9 Links on EdTech and Rethinking Strategy

  1. Slidedeck from George Couros’ presentation on Engaging Parents in the Process of Learning. http://www.slideshare.net/gcouros/involving-parents-in-the-process-of-learning-ties13  George Couros was at the TIES conference this year to talk about how he views the role of being a principal. He wasn’t a keynote speaker, so you had to seek him out. He talks about supporting teachers, interacting with students and parents in a very straight forward format. His ideas seem simple and convincing, so I thought I would share his slidedeck of his presentation.
  2. Ed Tech Integration Is a Low Bar. http://blogs.edweek.org/teachers/teaching_ahead/2012/02/integration_is_a_low_bar_support_teachers_to_redefine_their_clasrooms.html?override=web this is an older blog post from Chicago Public School’s Jennie Magiera on 2/2012 that talks about setting a bar for “Technology Integration” across a district. Her article brings up some very valid points about adding technology to a teacher’s instructional plate as just another checkbox. Being almost two years old, I found the article to be short, to the point, and interesting to look at the ways our current district’s are trying to integrate technology.  
  3. Ed Tech Frameworks: Why I Don’t Use TPACK or SAMR with my Teachers. http://www.edtechcoaching.org/2013/11/ed-tech-frameworks-why-i-dont-use-tpack.html from fellow midwesterner Krista Moroder over by Milwaukee. Many schools spend a lot of time working with SAMR and TPACK models, or fighting over which one is better. Krista wrote this post last October about her approach to EdTech in the classroom, and how the idea of using technology to make you more efficient or effective could be a better way to start than a prescribed framework for EdTech integration.
  4. Digital badges bust out of school-defined learing http://www.educationnews.org/technology/julia-steiny-digital-badges-bust-out-of-school-defined-learning/ A longer article, discusses the idea of verifying someone’s skills through an online course or test in order to teach or obtain a certain position. I thought this article fit very well with our current course, and at least provides a little overview of the ideals and thoughts behind, “Digital badges” along with what that really means to the real world like us.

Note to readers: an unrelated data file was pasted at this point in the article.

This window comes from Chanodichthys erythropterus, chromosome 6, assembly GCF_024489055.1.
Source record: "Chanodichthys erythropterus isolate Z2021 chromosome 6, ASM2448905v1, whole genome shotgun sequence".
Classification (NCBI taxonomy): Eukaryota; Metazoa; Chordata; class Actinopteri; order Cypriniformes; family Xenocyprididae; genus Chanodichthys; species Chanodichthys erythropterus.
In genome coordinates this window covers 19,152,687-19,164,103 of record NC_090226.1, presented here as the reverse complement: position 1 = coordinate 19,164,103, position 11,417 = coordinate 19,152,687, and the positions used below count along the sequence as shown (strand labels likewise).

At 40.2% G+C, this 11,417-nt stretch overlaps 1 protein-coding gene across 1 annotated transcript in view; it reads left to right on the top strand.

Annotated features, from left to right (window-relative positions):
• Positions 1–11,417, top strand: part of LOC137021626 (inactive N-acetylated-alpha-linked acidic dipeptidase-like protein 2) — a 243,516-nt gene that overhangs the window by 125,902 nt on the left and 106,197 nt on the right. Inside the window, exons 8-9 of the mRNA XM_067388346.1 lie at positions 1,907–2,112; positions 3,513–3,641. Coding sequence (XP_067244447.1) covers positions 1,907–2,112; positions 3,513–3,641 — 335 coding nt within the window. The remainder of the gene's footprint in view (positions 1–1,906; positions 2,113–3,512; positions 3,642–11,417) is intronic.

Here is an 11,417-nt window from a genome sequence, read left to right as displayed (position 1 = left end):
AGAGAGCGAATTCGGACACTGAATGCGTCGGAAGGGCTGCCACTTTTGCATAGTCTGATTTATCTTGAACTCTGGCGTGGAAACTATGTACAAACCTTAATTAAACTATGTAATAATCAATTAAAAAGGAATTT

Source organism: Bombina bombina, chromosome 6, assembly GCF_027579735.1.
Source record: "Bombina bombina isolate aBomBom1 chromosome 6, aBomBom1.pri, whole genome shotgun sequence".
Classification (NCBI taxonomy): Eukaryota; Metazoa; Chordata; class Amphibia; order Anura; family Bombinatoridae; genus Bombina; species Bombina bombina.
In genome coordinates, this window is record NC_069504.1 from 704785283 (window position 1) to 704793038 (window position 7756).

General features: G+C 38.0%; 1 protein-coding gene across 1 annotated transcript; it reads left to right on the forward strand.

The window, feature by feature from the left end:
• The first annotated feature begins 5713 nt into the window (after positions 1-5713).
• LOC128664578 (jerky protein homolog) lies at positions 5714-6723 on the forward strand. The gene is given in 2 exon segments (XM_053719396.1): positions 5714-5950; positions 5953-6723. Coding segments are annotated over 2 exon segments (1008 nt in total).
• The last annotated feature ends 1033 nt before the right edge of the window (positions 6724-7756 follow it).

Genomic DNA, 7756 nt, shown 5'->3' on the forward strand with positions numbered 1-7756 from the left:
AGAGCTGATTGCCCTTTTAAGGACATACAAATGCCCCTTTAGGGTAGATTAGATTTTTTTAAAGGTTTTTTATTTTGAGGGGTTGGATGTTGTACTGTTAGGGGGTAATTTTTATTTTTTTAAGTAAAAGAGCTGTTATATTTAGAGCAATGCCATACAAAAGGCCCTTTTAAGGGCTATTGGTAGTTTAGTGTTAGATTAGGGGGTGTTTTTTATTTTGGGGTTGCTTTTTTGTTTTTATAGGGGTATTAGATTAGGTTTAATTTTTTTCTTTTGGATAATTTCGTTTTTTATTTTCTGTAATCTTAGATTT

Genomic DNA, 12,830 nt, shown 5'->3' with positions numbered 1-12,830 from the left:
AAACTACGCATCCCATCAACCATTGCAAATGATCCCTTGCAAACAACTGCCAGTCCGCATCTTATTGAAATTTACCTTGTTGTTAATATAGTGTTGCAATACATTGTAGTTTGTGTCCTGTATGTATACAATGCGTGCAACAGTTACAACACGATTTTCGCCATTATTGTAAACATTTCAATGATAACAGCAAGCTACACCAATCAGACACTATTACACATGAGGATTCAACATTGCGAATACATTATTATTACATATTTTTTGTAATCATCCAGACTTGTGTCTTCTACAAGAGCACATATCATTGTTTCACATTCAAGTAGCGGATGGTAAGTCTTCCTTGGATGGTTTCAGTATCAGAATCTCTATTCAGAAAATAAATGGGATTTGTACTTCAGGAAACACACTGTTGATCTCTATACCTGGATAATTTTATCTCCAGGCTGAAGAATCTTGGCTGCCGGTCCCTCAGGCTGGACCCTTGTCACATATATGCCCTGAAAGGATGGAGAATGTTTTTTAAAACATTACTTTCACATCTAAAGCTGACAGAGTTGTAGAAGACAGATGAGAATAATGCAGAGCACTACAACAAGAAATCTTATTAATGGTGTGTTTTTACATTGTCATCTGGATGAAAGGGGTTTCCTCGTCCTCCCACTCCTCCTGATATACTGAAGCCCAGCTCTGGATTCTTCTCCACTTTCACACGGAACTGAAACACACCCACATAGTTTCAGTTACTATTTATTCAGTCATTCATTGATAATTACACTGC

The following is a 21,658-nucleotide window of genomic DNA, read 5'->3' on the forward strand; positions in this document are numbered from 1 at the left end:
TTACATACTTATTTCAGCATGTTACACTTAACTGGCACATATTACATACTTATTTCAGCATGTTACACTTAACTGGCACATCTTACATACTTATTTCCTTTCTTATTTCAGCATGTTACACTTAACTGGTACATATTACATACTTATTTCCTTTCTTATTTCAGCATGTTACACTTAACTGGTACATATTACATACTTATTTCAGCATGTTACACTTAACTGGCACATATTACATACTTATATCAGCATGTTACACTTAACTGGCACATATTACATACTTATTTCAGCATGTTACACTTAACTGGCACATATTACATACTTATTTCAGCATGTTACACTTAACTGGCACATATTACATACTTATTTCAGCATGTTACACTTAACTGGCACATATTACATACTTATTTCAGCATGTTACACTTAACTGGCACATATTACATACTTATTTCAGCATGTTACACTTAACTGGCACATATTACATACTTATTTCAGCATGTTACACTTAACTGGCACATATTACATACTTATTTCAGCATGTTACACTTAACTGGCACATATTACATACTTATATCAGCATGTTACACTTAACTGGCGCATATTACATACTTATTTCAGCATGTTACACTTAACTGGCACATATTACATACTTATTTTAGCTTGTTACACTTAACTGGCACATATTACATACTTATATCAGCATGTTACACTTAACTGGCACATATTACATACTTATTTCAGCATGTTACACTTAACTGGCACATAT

5. 5 Things to Rethink http://jakes.editme.com/rethink by David Jakes. A former director of technology in a large Chicago suburb, David Jakes spends time designing innovative workspaces, and apparently speaking on them at the Midwest Google Summit this past fall. His entire focus is on the design of a learning space, which ultimately translates into changing the design of a few teaching strategies. This article gives a five different topics for all teachers to think about ways to redesign in their school system. Most of which are not too far fetched.
  6. Technology is not a magic bullet.  http://cevans5095.blogspot.com/2013/11/technology-is-not-magic-bullet.html While not a new idea, this quick article is another reminder for anyone caught up in a converstation where you are trying to decide what device to buy your 20,000 (or maybe just 3,000) students and it seems like you might be missing the basics. Are teachers or learning ideals leading the drive, or just the technology? I often think it’s good to have little reminders to keep everyone from getting caught up in the flash, not to sound like a broken record all the time.  
  7. http://everyfield.com/ A website that set out to map every sports field in the world. Yes, a web tool made the list as an example of using the internet for good, in very simple ways. How does this relate to you, you might ask? I bet your local fields have not yet been drawn or added to the map. Future class project. A local project with real world, online implications? Sounds fantastic!, you might say. If you can amp up student excitement that this website and mapping project really means something in the end, I think it could work. The 5-12 social studies license in me had to mention this site as I can’t help but investigate projects like this when I see them online.
  8. Google+ Guide for Educators  https://docs.google.com/document/d/13LQkWSH104pwgjWvIXpXf6O8wi23zPG4hzcJ9I32in0/edit  Thinking about using Google+ with your teaching team or students? Here is a quick guide to help them get started and off the ground, without ever using anything like Skype or a video camera before.  
  9. Lucidchart.com (webtool, App, Google Drive Add-on). Graphic organizer that harnesses the sharing and collaboration power of Google Drive. Auto-saves to Drive or no account needed to use it. Import photos, create collaborative graphic organizers in small or large groups. Develop mind-maps interactively between multiple devices with your class. You could even create a flow chart of YouTube videos.  Any questions?

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